Even if you’re a Kindergarten teacher, a boy scout, or just a nice middle-aged (or older) gardening citizen, this year you might find yourself marching in one of the protest marches. If you do this, it’s a good idea to set your camera up to record any interactions, and to immediately broadcast them onto the internet. How do you do it?
Live Streaming with Facebook Live
Many people use Facebook Live and Periscope, as the Democrats did during their sit-in to vote for a gun control bill recently. Facebook can use your existing Facebook friend base, for wide distribution, but Periscope is a great way to put your video onto Twitter. Here’s a comparison.
Apps Made to Track Police Stops
In addition to live feeds, you can use apps made to tape harassment. One of these is the Mobile Justice App, which was developed by the ACLU, and lets you track every aspect of a police interaction. Mobile Justice App also contains a description of your rights.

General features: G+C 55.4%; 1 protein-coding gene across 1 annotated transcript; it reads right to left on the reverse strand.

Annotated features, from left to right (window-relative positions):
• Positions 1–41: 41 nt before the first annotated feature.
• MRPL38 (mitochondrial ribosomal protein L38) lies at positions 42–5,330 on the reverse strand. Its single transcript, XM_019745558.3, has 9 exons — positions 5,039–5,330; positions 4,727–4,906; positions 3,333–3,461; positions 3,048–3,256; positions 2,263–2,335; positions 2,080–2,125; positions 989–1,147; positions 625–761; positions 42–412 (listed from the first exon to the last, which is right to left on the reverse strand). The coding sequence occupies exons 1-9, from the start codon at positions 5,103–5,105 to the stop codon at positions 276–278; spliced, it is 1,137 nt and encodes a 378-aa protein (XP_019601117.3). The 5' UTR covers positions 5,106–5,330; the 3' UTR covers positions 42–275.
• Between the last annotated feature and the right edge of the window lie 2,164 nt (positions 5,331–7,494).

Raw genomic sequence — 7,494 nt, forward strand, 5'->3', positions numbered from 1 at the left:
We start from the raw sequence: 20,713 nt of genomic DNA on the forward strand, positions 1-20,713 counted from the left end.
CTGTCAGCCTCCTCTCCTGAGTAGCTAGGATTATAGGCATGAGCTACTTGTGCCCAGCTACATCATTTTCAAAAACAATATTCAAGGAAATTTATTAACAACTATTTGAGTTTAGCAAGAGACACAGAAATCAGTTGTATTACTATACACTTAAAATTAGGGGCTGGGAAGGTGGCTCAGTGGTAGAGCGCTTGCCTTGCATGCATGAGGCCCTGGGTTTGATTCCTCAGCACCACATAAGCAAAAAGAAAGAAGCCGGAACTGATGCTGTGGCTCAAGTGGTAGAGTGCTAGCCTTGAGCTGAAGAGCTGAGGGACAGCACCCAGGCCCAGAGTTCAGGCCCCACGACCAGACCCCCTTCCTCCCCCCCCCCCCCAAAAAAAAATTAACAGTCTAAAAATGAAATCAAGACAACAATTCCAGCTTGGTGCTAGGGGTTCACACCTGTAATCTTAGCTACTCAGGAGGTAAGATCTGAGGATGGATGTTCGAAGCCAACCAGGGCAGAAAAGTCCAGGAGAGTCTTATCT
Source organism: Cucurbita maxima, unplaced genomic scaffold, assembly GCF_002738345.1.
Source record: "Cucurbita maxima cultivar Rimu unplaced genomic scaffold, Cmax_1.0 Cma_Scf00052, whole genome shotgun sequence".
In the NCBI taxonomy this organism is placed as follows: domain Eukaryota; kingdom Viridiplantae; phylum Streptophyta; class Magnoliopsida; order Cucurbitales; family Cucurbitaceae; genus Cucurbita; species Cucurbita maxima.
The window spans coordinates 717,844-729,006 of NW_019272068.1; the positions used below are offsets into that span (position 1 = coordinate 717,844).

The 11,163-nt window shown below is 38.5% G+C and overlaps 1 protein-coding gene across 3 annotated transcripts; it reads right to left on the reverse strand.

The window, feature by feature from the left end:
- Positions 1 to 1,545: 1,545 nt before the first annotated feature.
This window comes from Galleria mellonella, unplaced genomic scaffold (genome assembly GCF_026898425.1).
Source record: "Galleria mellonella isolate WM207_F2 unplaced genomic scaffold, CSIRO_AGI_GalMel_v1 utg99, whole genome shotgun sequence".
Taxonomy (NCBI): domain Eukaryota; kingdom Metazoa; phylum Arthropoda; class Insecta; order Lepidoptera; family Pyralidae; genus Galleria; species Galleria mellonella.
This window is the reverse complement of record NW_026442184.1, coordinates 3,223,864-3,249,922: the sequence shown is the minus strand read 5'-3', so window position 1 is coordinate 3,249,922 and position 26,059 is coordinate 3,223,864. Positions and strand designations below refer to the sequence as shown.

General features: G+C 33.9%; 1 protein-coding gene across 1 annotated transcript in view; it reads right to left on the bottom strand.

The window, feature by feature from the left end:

Here is a page showing more apps you can use, including Cop Block and I’m Getting Arrested.
Although you might have the right to record a policeman, knowing the least-antagonistic way to deal with police is an excellent skill to have. Steve Silverman wrote a must-read article outlining 7 rules for recording police. Silverman’s article explains the following rules:
- Know the law
- Don’t secretly record the police
- Speak carefully and respectfully
- Don’t share your video with the police
- Prepare to be arrested
- Master your technology
- Don’t point your camera like a gun
Remember: civil disobedience is your right and sometimes even your responsibility. Stay safe, stay informed, and thank you for your action.